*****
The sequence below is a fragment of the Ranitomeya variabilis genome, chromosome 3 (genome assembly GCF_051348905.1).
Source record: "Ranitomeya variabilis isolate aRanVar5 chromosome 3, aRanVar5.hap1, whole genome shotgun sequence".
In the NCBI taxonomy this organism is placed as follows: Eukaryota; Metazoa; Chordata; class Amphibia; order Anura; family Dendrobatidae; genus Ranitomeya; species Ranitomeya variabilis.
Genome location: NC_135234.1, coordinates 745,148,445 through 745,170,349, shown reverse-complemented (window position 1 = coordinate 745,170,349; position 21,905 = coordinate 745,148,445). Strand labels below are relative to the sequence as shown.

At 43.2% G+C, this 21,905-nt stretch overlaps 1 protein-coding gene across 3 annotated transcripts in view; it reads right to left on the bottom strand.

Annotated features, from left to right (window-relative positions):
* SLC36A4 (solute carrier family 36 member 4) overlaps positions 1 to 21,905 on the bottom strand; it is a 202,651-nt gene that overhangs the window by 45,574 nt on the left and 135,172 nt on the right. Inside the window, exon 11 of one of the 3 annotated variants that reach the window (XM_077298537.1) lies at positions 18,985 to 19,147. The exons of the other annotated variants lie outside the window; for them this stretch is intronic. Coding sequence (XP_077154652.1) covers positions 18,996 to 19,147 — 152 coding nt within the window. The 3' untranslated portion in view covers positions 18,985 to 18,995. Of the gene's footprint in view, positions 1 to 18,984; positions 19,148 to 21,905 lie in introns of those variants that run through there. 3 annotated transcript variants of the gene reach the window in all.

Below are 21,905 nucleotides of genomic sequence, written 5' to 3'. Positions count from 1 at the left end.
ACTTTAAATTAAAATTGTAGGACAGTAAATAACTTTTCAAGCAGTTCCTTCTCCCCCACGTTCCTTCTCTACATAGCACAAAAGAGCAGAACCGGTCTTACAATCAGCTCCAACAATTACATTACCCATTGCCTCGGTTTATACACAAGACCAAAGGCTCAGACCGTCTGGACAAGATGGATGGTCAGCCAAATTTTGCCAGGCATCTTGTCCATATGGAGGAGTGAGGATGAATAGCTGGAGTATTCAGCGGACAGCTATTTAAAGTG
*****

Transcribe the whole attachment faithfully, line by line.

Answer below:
The sequence below is a fragment of the Ranitomeya variabilis genome, chromosome 3 (genome assembly GCF_051348905.1).
Source record: "Ranitomeya variabilis isolate aRanVar5 chromosome 3, aRanVar5.hap1, whole genome shotgun sequence".
In the NCBI taxonomy this organism is placed as follows: Eukaryota; Metazoa; Chordata; class Amphibia; order Anura; family Dendrobatidae; genus Ranitomeya; species Ranitomeya variabilis.
Genome location: NC_135234.1, coordinates 745,148,445 through 745,170,349, shown reverse-complemented (window position 1 = coordinate 745,170,349; position 21,905 = coordinate 745,148,445). Strand labels below are relative to the sequence as shown.

At 43.2% G+C, this 21,905-nt stretch overlaps 1 protein-coding gene across 3 annotated transcripts in view; it reads right to left on the bottom strand.

Annotated features, from left to right (window-relative positions):
* SLC36A4 (solute carrier family 36 member 4) overlaps positions 1 to 21,905 on the bottom strand; it is a 202,651-nt gene that overhangs the window by 45,574 nt on the left and 135,172 nt on the right. Inside the window, exon 11 of one of the 3 annotated variants that reach the window (XM_077298537.1) lies at positions 18,985 to 19,147. The exons of the other annotated variants lie outside the window; for them this stretch is intronic. Coding sequence (XP_077154652.1) covers positions 18,996 to 19,147 — 152 coding nt within the window. The 3' untranslated portion in view covers positions 18,985 to 18,995. Of the gene's footprint in view, positions 1 to 18,984; positions 19,148 to 21,905 lie in introns of those variants that run through there. 3 annotated transcript variants of the gene reach the window in all.

Below are 21,905 nucleotides of genomic sequence, written 5' to 3'. Positions count from 1 at the left end.
ACTTTAAATTAAAATTGTAGGACAGTAAATAACTTTTCAAGCAGTTCCTTCTCCCCCACGTTCCTTCTCTACATAGCACAAAAGAGCAGAACCGGTCTTACAATCAGCTCCAACAATTACATTACCCATTGCCTCGGTTTATACACAAGACCAAAGGCTCAGACCGTCTGGACAAGATGGATGGTCAGCCAAATTTTGCCAGGCATCTTGTCCATATGGAGGAGTGAGGATGAATAGCTGGAGTATTCAGCGGACAGCTATTTAAAGTG